The Forum’s Clean Skies for Tomorrow (CST) Coalition is a global initiative driving the transition to sustainable aviation fuels as part of the aviation industry’s ambitious efforts to achieve carbon-neutral flying.

    The coalition brings together government leaders, climate experts and CEOs from aviation, energy, finance and other sectors who agree on the urgent need to help the aviation industry reach net-zero carbon emissions by 2050.

    The coalition aims to advance the commercial scale of viable production of sustainable low-carbon aviation fuels (bio and synthetic) for broad adoption in the industry by 2030. Initiatives include a mechanism for aggregating demand for carbon-neutral flying, a co-investment vehicle and geographically specific value-chain industry blueprints.

    The technology landscape for production of SAF is changing and many new technologies and pathways are rapidly becoming commericalized. The American Society for Testing and Materials has defined international specifications for SAF and has already approved several technology pathways, including alcohol-to-jet (ATJ), which utilizes agricultural residues and carbohydrate-based feedstock, and hydro-processed esters & fatty acids (HEFA), which uses waste lipids such as cooking oil as feedstock. These are a few of the feedstocks currently certified to produce SAF by the International Civil Aviation Organisation’s Carbon Offsetting & Reduction Scheme for International Aviation.

    In India, SAF produced via the ATJ pathway holds great potential due to the surplus availability of feedstock, such as agricultural residues. An estimated 500 million tons of agricultural residues are generated annually in India, out of which a significant amount of agricultural residue is burnt on the field every year. This not only causes severe air pollution and health hazards, but also impacts agriculture productivity.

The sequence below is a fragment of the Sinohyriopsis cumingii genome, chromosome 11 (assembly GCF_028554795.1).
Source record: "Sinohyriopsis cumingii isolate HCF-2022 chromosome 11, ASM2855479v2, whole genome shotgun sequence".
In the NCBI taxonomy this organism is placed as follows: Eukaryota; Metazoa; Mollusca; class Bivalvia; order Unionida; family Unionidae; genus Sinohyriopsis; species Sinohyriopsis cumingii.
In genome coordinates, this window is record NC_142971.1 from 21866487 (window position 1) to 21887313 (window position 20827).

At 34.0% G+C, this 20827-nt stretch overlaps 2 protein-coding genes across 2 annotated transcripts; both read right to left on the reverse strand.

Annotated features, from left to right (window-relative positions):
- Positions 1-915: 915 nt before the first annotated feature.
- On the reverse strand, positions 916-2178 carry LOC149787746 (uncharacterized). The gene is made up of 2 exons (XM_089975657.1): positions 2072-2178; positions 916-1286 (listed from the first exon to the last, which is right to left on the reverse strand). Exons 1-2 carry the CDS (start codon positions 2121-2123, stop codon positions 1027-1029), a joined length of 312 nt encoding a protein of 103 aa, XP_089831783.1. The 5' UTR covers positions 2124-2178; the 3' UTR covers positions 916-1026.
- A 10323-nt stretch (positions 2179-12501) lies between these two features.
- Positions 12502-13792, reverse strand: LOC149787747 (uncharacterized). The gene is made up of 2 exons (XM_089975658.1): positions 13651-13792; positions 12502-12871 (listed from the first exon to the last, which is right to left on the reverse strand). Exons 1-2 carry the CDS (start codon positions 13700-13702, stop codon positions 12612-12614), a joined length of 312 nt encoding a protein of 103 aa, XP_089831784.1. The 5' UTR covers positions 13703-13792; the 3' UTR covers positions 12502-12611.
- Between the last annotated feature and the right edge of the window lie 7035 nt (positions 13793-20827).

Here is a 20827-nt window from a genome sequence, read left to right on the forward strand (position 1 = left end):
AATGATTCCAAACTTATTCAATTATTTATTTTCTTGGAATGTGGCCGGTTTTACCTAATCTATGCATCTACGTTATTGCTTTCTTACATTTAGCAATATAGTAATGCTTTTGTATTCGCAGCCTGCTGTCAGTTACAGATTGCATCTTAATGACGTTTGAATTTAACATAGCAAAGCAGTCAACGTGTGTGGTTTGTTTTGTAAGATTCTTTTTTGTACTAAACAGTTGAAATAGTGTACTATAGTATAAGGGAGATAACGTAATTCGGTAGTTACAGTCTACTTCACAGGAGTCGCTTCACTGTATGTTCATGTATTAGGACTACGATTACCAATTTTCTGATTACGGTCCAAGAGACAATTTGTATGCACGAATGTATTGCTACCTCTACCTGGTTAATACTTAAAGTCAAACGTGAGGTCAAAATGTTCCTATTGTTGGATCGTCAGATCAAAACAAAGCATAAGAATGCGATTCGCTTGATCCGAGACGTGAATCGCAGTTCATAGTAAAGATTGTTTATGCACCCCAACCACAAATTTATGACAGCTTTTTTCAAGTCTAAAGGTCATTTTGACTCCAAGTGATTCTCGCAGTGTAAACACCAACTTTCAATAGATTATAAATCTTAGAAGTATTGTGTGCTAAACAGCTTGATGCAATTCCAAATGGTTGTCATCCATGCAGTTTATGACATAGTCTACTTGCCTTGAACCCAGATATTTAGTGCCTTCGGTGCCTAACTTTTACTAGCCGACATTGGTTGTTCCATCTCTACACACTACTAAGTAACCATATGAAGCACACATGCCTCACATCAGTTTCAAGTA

Maps and graph showing state-based agricultural residue generation, surplus and burning levels.

    A significant amount of agricultural residue that goes unused in India could produce sustainable aviation fuel instead. Image: Deploying Sustainable Aviation Fuels at Scale in India: A Clean Skies for Tomorrow Publication, World Economic Forum

    Producing sustainable fuels – and more

    Based on the ATJ pathway, and using agricultural residues as feedstock, a multi-product biorefinery could produce SAF, as well as green hydrogen, ethanol and biobased material such as bio-bitumin as co-products during the refining process. Even converting just 5% of total agricultural residues would yield around 2 billion litres of SAF per year saving around 3 million tons of carbon emissions. Further carbon emission savings could be derived from the billions of high-value low carbon renewable fuels produced as co-products during the refining process.